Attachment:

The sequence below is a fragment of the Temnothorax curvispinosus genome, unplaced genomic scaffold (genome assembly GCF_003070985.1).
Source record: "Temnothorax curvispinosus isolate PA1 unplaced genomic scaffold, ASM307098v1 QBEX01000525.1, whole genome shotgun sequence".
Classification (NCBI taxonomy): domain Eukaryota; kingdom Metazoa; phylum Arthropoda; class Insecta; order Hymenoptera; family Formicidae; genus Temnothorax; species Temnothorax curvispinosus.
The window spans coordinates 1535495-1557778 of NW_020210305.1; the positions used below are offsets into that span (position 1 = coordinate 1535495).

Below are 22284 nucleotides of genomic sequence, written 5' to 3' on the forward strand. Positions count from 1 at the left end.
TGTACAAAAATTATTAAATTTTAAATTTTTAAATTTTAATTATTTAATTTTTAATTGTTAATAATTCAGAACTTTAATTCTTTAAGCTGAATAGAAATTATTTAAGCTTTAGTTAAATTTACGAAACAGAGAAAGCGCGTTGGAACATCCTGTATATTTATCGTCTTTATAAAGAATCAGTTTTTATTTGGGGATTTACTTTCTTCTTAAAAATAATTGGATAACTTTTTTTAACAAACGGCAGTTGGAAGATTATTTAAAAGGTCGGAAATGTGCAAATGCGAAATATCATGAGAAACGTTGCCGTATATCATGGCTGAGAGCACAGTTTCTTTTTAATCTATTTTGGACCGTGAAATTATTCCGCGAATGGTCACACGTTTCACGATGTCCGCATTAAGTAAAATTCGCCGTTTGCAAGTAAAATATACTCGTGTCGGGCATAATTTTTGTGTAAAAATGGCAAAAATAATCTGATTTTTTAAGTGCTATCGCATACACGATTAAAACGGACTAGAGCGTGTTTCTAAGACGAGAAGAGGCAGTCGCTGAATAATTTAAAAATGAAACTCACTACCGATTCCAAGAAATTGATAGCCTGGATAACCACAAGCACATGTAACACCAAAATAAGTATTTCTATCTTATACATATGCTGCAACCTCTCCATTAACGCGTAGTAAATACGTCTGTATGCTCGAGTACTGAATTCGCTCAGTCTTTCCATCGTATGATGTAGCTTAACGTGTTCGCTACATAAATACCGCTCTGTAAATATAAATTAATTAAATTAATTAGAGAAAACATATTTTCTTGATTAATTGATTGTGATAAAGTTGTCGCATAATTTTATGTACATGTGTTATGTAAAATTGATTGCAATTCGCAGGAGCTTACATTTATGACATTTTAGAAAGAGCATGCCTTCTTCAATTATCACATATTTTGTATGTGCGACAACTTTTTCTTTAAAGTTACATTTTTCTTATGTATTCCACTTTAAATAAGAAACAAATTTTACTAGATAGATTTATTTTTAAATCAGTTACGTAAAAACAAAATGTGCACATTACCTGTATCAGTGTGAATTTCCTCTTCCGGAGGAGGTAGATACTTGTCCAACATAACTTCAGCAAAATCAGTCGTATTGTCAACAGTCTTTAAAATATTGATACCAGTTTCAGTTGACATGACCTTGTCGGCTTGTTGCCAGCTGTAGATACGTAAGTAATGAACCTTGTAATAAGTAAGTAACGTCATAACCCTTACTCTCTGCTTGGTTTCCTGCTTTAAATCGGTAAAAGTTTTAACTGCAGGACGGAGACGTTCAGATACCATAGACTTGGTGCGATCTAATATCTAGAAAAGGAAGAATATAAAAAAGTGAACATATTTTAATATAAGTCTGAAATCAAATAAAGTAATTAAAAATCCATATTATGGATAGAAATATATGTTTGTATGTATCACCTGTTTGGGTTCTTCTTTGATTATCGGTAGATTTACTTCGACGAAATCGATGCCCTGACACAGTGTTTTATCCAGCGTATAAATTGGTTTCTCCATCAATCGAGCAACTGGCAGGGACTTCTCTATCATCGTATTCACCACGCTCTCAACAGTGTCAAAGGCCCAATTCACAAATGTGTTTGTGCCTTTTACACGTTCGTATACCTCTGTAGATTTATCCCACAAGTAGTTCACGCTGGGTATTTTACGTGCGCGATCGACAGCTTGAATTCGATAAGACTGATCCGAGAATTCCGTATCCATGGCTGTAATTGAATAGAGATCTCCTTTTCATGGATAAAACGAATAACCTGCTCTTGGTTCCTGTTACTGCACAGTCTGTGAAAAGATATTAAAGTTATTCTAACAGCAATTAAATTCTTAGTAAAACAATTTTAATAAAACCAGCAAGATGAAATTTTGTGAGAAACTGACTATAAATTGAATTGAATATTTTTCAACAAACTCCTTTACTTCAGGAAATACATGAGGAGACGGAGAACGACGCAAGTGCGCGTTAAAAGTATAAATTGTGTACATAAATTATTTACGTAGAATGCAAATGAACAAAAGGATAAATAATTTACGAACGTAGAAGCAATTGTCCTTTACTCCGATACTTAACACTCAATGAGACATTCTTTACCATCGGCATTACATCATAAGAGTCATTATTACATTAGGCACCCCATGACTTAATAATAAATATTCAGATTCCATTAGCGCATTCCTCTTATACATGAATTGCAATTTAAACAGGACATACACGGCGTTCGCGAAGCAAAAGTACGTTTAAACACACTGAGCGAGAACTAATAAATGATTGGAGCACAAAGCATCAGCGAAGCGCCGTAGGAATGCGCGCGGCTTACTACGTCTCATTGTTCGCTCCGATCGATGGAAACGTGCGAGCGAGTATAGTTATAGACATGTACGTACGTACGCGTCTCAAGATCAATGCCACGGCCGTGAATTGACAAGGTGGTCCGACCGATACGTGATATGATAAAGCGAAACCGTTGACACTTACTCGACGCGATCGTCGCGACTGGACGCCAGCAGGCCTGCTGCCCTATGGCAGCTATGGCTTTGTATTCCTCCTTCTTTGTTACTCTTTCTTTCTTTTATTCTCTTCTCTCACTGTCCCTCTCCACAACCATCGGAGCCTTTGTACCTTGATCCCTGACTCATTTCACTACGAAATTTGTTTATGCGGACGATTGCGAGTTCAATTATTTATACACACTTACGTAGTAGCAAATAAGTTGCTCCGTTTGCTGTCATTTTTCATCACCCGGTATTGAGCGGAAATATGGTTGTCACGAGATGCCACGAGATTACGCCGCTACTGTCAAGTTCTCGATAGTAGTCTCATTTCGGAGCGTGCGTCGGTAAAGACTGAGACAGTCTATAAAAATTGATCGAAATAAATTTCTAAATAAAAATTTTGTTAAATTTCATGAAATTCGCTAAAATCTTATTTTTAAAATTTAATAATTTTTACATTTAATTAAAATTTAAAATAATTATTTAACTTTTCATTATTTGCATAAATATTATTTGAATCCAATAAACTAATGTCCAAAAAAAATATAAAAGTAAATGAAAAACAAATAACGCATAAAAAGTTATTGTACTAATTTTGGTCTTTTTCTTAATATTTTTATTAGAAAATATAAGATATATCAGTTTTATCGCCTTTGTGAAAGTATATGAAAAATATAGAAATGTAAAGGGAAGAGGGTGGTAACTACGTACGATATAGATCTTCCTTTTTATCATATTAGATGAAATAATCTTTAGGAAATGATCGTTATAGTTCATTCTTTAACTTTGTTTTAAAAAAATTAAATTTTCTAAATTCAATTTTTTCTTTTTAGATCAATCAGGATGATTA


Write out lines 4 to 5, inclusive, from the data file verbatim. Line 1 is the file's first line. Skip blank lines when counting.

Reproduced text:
The window spans coordinates 1535495-1557778 of NW_020210305.1; the positions used below are offsets into that span (position 1 = coordinate 1535495).

Below are 22284 nucleotides of genomic sequence, written 5' to 3' on the forward strand. Positions count from 1 at the left end.